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holding strength of fine thread drywall screws with wood studs

Lyptus's picture

I just finished hanging 5/8" thick firecode drywall in my garage.  I have wooden studs and I mistakenly used fine thread screws instead of coarse thread (I should have researched the issue before hand).   I did use 1 5/8 screws but after finally researching the issue, I'm concerned about the holding strength of the fine vs. coarse thread and whether or not I need to replace all the screws. 

How bad did I "screw" up?  Are fine thread screws "fine" to use but just not optimum?


- Lyptus

When you ran the screws in......... (post #194651, reply #1 of 8)

..........did they pull themselves into the drywall?  If so, I'd have no problem leaving them.  A quick test of adding some coarse thread next to them seeing if the board pulls in tighter, making the fine threads "loose" might be done.

Ceiling too?

A Great Place for Information, Comraderie, and a Sucker Punch.

Remodeling Contractor just outside the Glass City.


The fine thread screws pulled (post #194651, reply #2 of 8)

The fine thread screws pulled the drywall close and in a few cases, even pulled 1/8" deep into the drywall.  Ceiling was done by pros so I'm assuming that's ok.  They used liquid nails in combination with drywall nails and screws. 

- Lyptus

If concerned (post #194651, reply #3 of 8)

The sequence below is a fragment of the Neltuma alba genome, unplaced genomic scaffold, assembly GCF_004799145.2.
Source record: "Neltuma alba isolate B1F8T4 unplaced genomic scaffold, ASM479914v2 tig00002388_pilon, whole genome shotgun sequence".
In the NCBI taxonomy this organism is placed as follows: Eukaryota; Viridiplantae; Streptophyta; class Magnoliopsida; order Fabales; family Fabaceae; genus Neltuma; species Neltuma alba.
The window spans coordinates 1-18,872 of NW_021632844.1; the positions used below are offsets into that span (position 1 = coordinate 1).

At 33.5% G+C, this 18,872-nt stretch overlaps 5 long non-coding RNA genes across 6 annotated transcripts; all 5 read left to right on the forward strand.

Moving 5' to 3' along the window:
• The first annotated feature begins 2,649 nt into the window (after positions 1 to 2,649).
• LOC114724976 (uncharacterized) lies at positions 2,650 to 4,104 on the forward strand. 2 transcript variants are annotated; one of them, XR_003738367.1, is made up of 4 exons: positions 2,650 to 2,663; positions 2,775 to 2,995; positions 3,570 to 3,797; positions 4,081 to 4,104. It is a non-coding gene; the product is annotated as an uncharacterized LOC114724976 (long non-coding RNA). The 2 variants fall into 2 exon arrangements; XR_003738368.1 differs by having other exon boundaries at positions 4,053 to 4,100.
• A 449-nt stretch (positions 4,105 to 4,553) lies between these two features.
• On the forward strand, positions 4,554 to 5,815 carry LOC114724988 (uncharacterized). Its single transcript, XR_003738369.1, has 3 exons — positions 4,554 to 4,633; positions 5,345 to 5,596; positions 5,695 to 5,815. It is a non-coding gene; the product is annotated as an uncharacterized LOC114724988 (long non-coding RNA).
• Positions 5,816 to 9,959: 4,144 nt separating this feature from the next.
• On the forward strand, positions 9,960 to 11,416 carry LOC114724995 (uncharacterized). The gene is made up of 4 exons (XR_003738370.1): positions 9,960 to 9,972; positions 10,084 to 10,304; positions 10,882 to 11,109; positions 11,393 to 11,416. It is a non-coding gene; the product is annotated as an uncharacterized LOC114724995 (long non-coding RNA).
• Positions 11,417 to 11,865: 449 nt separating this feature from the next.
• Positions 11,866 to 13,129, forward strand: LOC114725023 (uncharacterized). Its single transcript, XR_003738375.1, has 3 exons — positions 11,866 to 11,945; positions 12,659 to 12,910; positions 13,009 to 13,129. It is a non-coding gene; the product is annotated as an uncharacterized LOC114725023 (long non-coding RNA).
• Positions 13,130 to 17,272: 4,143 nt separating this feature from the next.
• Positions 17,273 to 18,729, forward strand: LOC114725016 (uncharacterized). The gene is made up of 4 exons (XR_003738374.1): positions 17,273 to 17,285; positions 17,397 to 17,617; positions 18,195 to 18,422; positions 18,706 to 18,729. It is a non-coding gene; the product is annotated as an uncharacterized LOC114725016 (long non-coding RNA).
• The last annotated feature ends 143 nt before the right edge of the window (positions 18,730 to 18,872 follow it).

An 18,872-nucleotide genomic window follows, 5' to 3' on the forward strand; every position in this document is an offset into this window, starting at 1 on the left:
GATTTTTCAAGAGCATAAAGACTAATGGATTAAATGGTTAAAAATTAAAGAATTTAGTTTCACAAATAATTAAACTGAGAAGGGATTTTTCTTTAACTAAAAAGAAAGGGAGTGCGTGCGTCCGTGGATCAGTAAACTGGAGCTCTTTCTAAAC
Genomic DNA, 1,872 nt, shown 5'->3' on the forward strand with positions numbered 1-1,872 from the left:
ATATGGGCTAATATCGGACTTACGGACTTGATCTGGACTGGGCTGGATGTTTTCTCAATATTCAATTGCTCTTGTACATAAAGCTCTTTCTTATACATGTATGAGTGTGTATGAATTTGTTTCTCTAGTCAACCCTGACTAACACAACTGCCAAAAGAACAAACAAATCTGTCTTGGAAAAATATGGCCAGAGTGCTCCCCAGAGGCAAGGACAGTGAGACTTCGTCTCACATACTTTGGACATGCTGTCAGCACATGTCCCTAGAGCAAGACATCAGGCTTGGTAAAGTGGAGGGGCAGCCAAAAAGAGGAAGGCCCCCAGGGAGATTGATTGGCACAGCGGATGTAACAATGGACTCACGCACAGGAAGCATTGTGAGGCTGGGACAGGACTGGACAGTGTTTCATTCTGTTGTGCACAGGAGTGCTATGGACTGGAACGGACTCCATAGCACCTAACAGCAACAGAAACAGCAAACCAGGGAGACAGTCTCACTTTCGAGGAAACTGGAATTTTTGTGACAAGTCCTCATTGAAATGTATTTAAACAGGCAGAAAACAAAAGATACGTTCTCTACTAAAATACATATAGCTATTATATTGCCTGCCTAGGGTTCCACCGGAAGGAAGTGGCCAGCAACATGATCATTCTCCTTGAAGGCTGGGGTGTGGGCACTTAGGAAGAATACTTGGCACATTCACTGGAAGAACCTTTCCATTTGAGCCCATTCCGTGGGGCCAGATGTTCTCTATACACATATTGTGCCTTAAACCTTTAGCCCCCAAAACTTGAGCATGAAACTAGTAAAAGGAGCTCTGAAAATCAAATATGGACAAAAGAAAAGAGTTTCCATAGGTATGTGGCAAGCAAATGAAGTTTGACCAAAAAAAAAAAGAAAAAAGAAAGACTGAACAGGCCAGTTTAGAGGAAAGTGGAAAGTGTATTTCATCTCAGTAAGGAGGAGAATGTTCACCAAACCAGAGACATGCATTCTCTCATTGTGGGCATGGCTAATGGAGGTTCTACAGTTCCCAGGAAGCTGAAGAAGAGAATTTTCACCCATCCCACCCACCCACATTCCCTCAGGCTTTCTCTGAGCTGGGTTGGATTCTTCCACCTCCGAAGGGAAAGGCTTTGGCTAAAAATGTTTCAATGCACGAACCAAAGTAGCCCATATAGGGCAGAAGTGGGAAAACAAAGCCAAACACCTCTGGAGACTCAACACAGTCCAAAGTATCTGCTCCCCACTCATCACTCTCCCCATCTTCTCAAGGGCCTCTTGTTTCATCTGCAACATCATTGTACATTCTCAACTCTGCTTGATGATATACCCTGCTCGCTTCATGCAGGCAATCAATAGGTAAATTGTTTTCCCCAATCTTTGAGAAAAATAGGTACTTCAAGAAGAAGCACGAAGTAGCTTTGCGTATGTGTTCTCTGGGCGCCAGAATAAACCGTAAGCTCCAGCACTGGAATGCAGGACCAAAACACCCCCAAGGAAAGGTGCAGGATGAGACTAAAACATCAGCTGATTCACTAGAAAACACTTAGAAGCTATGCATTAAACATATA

Run some coarse threads in there-make your decision on how to proceed.  Can't see it from my house applies here.

However, I think you'll be fine-if they pulled in a bit, then they are holding.  In a pinch when I"ve run out of coarse, I've used the fine with no ill effects.  Certainly beat running to the supply house.

Now, you know the screw gets down below the surface without breaking the paper, right?  Makes a small indent in the board that you will fill with compound.  If your drywall knife/trowel clicks when passing over you've not gone deep enough.  If your paper broke, you went too far.

A Great Place for Information, Comraderie, and a Sucker Punch.

Remodeling Contractor just outside the Glass City.


Thanks!  That's good (post #194651, reply #4 of 8)

Thanks!  That's good advice.

- Lyptus

Drywall Screws (post #194651, reply #5 of 8)

The only problem I've had with using the wrong screws is that they may strip out easier, if they do I just add another screw alongside.

"If all else fails, read the directions"

I might be a little concerned (post #194651, reply #6 of 8)

I might be a little concerned on the ceiling, but not on the walls of a garage.   You really only need about 2 screws per sheet for the drywall to stay up.

The main reason to not use fine-thread screws in wood is that it simply takes too long to drive them -- there is a difference in holding power, but either screw holds much better than a nail, and nails are perfectly sufficient.

Of all the preposterous assumptions of humanity over humanity, nothing exceeds most of the criticisms made on the habits of the poor by the well-housed, well-warmed, and well-fed.  --Herman Melville

Having salvaged a lot of 2x4 (post #194651, reply #7 of 8)

Having salvaged a lot of 2x4 where I had to pull the screws or nails, my experience is that the fine thread ones pull with 1/2 the effort as the coarse threads and even slightly easier than nails . 

I know this is a real old (post #194651, reply #8 of 8)

I know this is a real old post, however I just made the same mistake as you,, I used fine thread instead of coarse thread drywall screws, I should of researched before I started. 


I was wondering, did you ever have any issues with the drwall you put up with fine thread screws?